Psalm 23 in context

Shepherd and flock (American Colony Photo Department, Jerusalem)

The best loved Psalm is also one which comes alive the most when a little contextual light is shone upon it.

<A Psalm of David.>

Yhwh is my shepherd, I shall not be needy.

Shepherds did not drive their flocks, or leave them out on the hills to fend for themselves. Because of the protection and care flocks needed “shepherd” was a common metaphor for leadership, especially kingship. In the Bible and the ANE more generally.


Car wreck washed away in a flash flood in a Negev wadi photo by urish

He causes me to lie down in green pastures;
he leads me beside still waters;
he restores my life.

He leads me in right paths
for his name’s sake.

The fertile Wadi Qilt near the Greek Orthodox Saint George of Koziba Monastery. The wadi is located in the Judean Mountains near Jericho Photo by Exothermic

“Green” is a relative term! Except after rains, pasture land in the Judean Desert or the northern Negev is seldom lush. Cf. “I shall not be needy” (v.1). Shepherding country in Palestine is in drier areas (east of the hills or in the south) where surface water is found at the bottom of “Wadis”, steep gorges cut by torrential flooding as water runs quickly off the hills in the rainy season. Such water was life-giving, but potentially dangerous, if run-off from a storm far away in the hills was approaching as a flash flood.

Even though I walk through the darkest valley,
I fear no evil;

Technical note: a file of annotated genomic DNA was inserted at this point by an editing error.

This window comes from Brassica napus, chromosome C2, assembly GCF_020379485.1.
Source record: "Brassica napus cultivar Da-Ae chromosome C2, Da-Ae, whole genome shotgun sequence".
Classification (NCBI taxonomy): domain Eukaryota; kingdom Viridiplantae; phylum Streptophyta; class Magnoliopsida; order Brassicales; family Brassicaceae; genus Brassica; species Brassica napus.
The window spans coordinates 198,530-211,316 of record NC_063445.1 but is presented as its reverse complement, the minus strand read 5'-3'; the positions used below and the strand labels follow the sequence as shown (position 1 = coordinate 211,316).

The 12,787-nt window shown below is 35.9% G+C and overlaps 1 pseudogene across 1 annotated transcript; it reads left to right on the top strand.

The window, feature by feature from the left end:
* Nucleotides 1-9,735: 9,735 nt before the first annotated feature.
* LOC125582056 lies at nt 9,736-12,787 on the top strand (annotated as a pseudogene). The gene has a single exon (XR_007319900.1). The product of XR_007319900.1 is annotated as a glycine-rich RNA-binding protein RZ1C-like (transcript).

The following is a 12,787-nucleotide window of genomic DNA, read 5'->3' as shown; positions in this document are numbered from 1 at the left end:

for you are with me;
your rod and your staff– they comfort me.

Rods are often thought of a sticks for beating people, but here the thought is of a shepherds crook, used to guide, protect and sometimes rescue…

You prepare a table before me in the presence of my enemies;
you anoint my head with oil;
my cup overflows.

Egyptians wearing perfume cones, painting from Tomb at Thebes c1275 BCE by in pastel

Anointing could be a reference to the consecration of kings and priests, but it could simply be continuing the theme of a host and guests, in Egypt for example perfumed wax cones were given to guests to place on their heads, so that as they melted the perfume was released.

Surely goodness and mercy shall follow me all the days of my life,
and I shall live in the Yhwh’s house my whole life long.

Yhwh’s house here is not the temple, the psalmist is not envisaging a life in temple service, but rather Yhwh’s household, as a member of the “family of God”.

NB: This post is a companion to my E100 podcast at 5 Minute Bible.

One comment on “Psalm 23 in context

  1. Pingback: E100-41: Psalm 23:1 – 23:6: A psalm of the life of faith - 5 minute Bible